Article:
Sugar gains notoriety in the recent decade as research begins to reveal the underlying harms to human health. Prominent scientists call the substance a "poison", while policymakers keep themselves busy developing guidelines on sugar consumption. Some even went as far as to levy a "sugar tax" on the sweet confectionary.

Pure, White and Deadly” was how Professor John Yudkin, a prominent British nutritionist, described sugar. Now, the sweet nectar may have become deadlier, as the latest research suggests an intimate correlation between sugar and cancer.

The “Warburg effect”: Correlation between sugar and cancer is nothing new

The postulation where consumption of sugar may lead to cancer has been around for almost a decade. The hypothesis was first proposed by the Nobel laureate Dr Otto Heinrich Warburg, in the 1920s.

In his lecture delivered to the Nobel laureates on 30 June 1966, titled "The prime cause and prevention of cancer", Dr Warburg argued that "cancer, above all other diseases, has countless secondary causes. Almost anything can cause cancer. But, even for cancer, there is only one prime cause. The prime cause of cancer is the replacement of the respiration of oxygen in normal body cells by fermentation of sugar."

The hypothesis was derived from the observation that cancer cells largely obtain energy from the process of fermentation, as contrast to normal body cells which generate energy from the “respiration of oxygen” in the presence of fully functioning mitochondria. In Dr Warburg’s words, all normal body cells are obligate aerobes while all cancer cells are partial anaerobes.

A substantial body of evidence was generated especially in the past ten years, which attempted to explain the phenomenon now known as the “Warburg effect”.

Abundant conflicting empirical evidence

One of the latest pieces of evidence that supports the correlation between sugar and cancer comes from a nine-year joint research project from Belgium scientists from several institutions. The group clarified how the Warburg effect stimulated tumour growth; thus, providing the much-needed empirical evidence to support a positive correlation between sugar intake and cancer.

Professor Johan Thevelein, one of the lead researchers, stated that “Our research reveals how the hyperactive sugar consumption of cancerous cells leads to a vicious cycle of continued stimulation of cancer development and growth. Thus, it is able to explain the correlation between the strength of the Warburg effect and tumour aggressiveness.”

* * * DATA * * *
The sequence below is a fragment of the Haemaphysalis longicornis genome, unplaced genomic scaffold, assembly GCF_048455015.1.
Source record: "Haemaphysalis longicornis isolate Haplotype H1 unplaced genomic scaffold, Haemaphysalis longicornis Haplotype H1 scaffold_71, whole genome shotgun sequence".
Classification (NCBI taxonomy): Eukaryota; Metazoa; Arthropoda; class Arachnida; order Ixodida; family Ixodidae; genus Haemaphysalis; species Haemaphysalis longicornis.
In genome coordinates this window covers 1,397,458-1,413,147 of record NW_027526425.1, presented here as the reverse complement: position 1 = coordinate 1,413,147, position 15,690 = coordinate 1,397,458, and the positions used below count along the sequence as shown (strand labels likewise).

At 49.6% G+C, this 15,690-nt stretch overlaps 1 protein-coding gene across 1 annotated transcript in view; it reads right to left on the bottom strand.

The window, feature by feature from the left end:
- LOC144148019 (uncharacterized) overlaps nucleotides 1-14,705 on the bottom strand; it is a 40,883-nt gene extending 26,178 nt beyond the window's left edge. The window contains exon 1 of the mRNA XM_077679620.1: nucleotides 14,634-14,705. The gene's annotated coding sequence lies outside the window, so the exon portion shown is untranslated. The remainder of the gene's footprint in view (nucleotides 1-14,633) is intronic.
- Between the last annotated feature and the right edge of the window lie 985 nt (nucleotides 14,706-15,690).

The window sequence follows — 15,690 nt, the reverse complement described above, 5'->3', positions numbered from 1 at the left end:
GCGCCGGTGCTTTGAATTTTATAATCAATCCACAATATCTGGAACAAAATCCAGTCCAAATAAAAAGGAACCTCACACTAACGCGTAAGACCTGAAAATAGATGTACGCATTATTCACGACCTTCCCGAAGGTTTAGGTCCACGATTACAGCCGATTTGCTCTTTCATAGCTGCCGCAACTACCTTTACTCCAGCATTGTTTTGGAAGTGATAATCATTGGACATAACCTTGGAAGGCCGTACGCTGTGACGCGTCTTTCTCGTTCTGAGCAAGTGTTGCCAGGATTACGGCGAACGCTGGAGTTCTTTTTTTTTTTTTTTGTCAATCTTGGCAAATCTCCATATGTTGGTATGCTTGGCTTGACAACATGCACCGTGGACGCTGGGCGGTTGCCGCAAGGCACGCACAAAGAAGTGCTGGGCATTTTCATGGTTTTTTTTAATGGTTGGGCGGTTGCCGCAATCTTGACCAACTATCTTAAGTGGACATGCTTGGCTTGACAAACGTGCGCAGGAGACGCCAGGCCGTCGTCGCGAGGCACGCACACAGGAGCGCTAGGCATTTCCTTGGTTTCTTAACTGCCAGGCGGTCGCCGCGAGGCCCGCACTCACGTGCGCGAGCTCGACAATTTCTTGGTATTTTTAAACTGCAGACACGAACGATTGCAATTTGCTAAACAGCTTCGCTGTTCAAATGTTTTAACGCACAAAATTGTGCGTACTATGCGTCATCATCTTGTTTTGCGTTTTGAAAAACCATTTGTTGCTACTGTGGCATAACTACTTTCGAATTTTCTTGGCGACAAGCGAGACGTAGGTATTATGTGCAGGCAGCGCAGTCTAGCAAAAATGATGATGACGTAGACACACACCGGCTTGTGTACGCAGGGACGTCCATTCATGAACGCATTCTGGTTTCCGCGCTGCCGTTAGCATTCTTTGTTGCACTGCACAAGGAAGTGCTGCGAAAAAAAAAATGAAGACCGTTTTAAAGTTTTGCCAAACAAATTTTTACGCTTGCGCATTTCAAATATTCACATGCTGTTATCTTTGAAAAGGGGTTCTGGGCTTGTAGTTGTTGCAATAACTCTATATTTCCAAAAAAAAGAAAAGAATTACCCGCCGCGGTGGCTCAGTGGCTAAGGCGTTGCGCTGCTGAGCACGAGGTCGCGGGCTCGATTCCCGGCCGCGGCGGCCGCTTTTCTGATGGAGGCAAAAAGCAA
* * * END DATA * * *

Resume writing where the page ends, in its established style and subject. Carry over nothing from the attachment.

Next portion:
However, he was careful to say that “The findings are not sufficient to identify the primary cause of the Warburg effect. Further research is needed to find out whether this primary cause is also conserved in yeast cells.”

Not all studies also point to the same conclusion. In fact, many research projects found conflicting, if not outright confusing, results pertaining to the relationship between different types of sugar and a myriad of cancer subtypes. For example, a large-scale eight-year multi-ethnic cohort study found no association between high sugar intake with pancreatic cancer.

A significant association was also found with fruit and juices intake, but not observed with soda intake. The peculiar observation where fruit intake posed greater risk warrant further scrutiny, and serves as a reminder that the underlying correlation is highly complex.

Similar findings were found in other cancer types. Consumption of sugary beverages was associated with higher odds of developing oestrogen-receptor positive breast cancer; but, such effects were confounded by the ethnicity and menopausal status of the subjects.

Sugar-coat decisions for now

So, is the evidence presented to the medical community sufficient to warrant a sugar-free diet for all cancer patients?

Not necessarily. It is imperative to differentiate a breakthrough in research and that in medicine. An important research finding does not always translate into successful medical practice.

The results presented by Professor Thevelein's group may form the foundation for novel cancer treatment in the future, but to implement sugar-free diets in all cancer patients now may prove to be an impetuous decision - reckless even.

There is robust scientific literature that shows being overweight or obese markedly increase the risk of many different types of cancer – high sugar intake can cause weight gain. It may be prudent to advise against the excessive consumption of added sugar such as sugary drinks, cakes and other confectionaries rather than complete abstinence of all sugar and carbohydrates. MIMS

Read more:

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UK officials warn toast and roast potatoes cause cancer – despite lack of evidence
Nutritional studies: Often overly sensationalised – lead to confusing, conflicting messages in the end